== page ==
Chris Raschka is the illustrator of many books, including the concrete poetry anthology A POKE IN THE I, edited by Paul B. Janeczko, a NEW YORK TIMES Best Illustrated Children’s Book; and the Caldecott Honor Book YO! YES? Chris Raschka says, "My parents have always respectfully refused to recite the Pledge of Allegiance - my father for religious reasons and my mother because she was born in Vienna. And that’s why I was drawn to this project. In America, we each have the freedom to choose, including the freedom to choose whether or not to say the Pledge."

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3 out of 5 based on 0 ratings. 3 reviews.
Guest More than 1 year ago
This book explains the Pledge of Allegiance in terms everyone can understand from young children to the familis of children who are new to this country. They can all learn what the Pledge of Allegiance means together!
Guest More than 1 year ago
This book takes a close look at the Pledge of Allegiance, word by word, and provides readers with the meaning of the words used as well as some background information and historical context. That support is helpful in understanding this pledge of loyalty, which is often confusing to young children (e.g. ¿I led a pigeon to the flag¿¿). The difficulty here, though, is that the text is broken into such small pieces (on one page, ¿of¿ appears) that it becomes disjointed and loses context. The illustrations of ink and torn paper are crude and do little to add insight to the text. This book is an example of a good concept not well executed.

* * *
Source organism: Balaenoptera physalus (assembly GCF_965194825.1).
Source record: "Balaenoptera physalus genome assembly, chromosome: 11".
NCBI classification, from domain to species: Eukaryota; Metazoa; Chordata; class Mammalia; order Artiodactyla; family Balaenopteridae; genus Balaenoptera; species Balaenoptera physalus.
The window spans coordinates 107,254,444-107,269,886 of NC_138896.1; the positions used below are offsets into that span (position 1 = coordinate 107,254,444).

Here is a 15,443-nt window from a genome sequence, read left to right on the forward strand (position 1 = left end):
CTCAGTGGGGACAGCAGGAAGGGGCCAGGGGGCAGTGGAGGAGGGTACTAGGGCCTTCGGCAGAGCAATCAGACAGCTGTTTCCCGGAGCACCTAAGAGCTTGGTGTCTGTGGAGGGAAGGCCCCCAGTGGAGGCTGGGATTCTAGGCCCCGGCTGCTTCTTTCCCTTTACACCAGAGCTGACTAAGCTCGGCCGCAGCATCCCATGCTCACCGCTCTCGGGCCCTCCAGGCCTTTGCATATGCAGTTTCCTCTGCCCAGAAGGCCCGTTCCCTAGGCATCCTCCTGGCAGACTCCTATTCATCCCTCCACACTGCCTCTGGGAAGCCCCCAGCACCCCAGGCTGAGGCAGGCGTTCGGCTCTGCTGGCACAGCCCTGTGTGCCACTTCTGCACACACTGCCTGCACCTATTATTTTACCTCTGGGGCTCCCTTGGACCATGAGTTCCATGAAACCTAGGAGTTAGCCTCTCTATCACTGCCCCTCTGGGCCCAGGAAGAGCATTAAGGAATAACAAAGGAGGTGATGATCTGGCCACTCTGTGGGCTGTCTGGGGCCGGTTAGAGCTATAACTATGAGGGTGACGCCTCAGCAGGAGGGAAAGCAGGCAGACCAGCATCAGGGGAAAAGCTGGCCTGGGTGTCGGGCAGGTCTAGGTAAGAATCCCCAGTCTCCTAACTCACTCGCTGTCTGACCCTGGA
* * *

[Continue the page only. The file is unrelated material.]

Guest More than 1 year ago
This new book by Martin and Sampson is a simply stated book with interpretations as to the meanings of the "important" words in the pledge we recite almost without thinking. It brings a new understanding of the pledge to younger readers and for those of us that know it is not "I pledge all giants" it can increase one's respect for the pledge. The illustrations by Raschka are also simple, yet can prompt conversation, though they do not overpower the message. This is a book to educate and to be enjoyed by the young and old.